But the Oakland Raiders coach insists it is a moot point after trading a third- and fifth-round draft pick for the four-time All-Pro wide receiver on March 13.
"I have no problem with him," Gruden said Tuesday during the coaches breakfast at the NFL owners meetings. "You've got to be kidding me. To get Antonio Brown? I'd walk to Pittsburgh to get him. I don't have any problem with one aspect of Antonio Brown. I don't know who does or why they would."
Up until the past two months or so of Brown's nine-year tenure in Pittsburgh, he had been seen as a model teammate. But then locker room infighting and an apparent feud with Steelers quarterback Ben Roethlisberger preceded Brown not showing up for work during last season's final week.
Brown demanded a trade and seemed to be headed to the Buffalo Bills, before that deal fell apart and the Raiders stepped in, making Brown the highest-paid receiver in league history, as he received $30.125 million guaranteed over three years of a reworked contract.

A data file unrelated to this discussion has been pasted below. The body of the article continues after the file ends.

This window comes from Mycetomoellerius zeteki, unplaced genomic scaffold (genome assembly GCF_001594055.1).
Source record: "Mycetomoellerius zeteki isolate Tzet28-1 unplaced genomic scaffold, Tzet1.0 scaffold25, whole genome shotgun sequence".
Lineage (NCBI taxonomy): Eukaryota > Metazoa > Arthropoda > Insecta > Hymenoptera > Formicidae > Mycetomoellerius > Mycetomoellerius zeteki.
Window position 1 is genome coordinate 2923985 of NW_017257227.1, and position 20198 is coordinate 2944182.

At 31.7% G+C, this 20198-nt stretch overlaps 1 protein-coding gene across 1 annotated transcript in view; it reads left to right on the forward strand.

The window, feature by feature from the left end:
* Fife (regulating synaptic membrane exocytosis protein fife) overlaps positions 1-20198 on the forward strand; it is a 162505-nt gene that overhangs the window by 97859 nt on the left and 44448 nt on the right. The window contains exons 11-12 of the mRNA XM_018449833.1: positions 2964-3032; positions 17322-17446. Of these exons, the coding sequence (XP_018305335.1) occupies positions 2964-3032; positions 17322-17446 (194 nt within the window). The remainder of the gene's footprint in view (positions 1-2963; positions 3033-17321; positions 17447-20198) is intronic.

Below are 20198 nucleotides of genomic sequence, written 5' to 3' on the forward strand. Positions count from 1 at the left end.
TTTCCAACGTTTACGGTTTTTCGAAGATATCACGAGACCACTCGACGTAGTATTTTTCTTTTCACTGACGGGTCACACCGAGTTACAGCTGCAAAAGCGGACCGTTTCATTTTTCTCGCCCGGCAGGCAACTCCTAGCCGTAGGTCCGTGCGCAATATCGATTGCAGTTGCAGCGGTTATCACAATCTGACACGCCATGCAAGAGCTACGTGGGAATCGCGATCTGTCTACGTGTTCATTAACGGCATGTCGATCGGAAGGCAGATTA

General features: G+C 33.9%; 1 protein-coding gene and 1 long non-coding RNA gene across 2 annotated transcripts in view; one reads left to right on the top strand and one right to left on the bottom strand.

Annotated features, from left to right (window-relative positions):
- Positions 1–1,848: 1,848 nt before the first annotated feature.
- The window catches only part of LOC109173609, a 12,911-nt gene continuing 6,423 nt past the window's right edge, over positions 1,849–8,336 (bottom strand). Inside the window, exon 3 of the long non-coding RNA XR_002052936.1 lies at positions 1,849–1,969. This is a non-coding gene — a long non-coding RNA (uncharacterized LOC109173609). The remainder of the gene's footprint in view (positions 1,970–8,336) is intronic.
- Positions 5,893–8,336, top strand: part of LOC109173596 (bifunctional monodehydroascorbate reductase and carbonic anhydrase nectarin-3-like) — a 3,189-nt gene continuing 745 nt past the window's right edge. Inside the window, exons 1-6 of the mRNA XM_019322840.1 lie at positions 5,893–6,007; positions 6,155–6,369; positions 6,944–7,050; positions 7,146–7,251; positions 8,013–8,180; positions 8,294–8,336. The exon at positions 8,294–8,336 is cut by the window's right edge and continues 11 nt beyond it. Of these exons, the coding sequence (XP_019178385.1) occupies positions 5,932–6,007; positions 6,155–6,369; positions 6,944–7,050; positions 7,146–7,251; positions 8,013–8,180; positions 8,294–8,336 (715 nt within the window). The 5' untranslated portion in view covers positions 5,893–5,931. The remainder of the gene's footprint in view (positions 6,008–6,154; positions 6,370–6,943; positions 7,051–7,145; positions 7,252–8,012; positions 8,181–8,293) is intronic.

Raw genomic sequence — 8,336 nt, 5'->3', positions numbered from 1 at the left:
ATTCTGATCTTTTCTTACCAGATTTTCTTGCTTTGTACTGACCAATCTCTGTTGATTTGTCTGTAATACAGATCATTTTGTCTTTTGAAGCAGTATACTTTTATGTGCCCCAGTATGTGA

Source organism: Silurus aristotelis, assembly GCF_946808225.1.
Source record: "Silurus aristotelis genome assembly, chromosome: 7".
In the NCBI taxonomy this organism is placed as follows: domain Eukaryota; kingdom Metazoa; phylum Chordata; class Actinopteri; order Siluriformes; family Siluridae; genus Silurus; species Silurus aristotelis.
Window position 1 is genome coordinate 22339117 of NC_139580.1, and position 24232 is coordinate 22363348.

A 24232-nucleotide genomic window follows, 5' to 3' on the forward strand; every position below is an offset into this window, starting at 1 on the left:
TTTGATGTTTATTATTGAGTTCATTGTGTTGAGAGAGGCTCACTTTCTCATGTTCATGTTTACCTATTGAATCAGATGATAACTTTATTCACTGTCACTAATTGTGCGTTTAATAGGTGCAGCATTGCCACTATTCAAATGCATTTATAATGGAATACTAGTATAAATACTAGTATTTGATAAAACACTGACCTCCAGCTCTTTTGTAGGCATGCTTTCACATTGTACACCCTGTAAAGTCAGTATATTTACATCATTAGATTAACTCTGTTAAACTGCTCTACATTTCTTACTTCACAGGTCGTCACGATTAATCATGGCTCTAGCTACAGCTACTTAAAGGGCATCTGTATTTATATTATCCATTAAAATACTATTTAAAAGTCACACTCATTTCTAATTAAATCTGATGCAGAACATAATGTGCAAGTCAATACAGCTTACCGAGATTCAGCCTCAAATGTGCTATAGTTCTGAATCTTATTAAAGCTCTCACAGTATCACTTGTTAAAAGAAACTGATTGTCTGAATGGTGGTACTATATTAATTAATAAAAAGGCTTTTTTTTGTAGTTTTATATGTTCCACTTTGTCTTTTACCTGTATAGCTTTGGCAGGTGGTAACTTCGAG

At his introductory media conference, Brown referred to Gruden as a father-figure type.
"Some coaches, they don't have to know your family, it could just be all business," Brown told ESPN that day. "With Mr. Gruden, him knowing my family, embracing my family, just made the transition way more easy for me and comfortable for my family. That's the type of people you want to work and play for -- people who embrace your family. Treat you like family. And make their family your family.
"If I know your family and you know my family, there's more and more of a responsibility to give your best. And more of an accountability. I'm just excited to be here. Grateful for Mr. Gruden giving me the opportunity. I'm excited about the process of being here as an Oakland Raider their last year in Oakland. To know that I have a part in that being on that team. I'm trying to put a stamp here -- and get fans excited."
Many Raiders fans worry that Brown, who has had an NFL-record six straight seasons with at least 100 catches, is more Randy Moss than Jerry Rice when it comes to joining the team.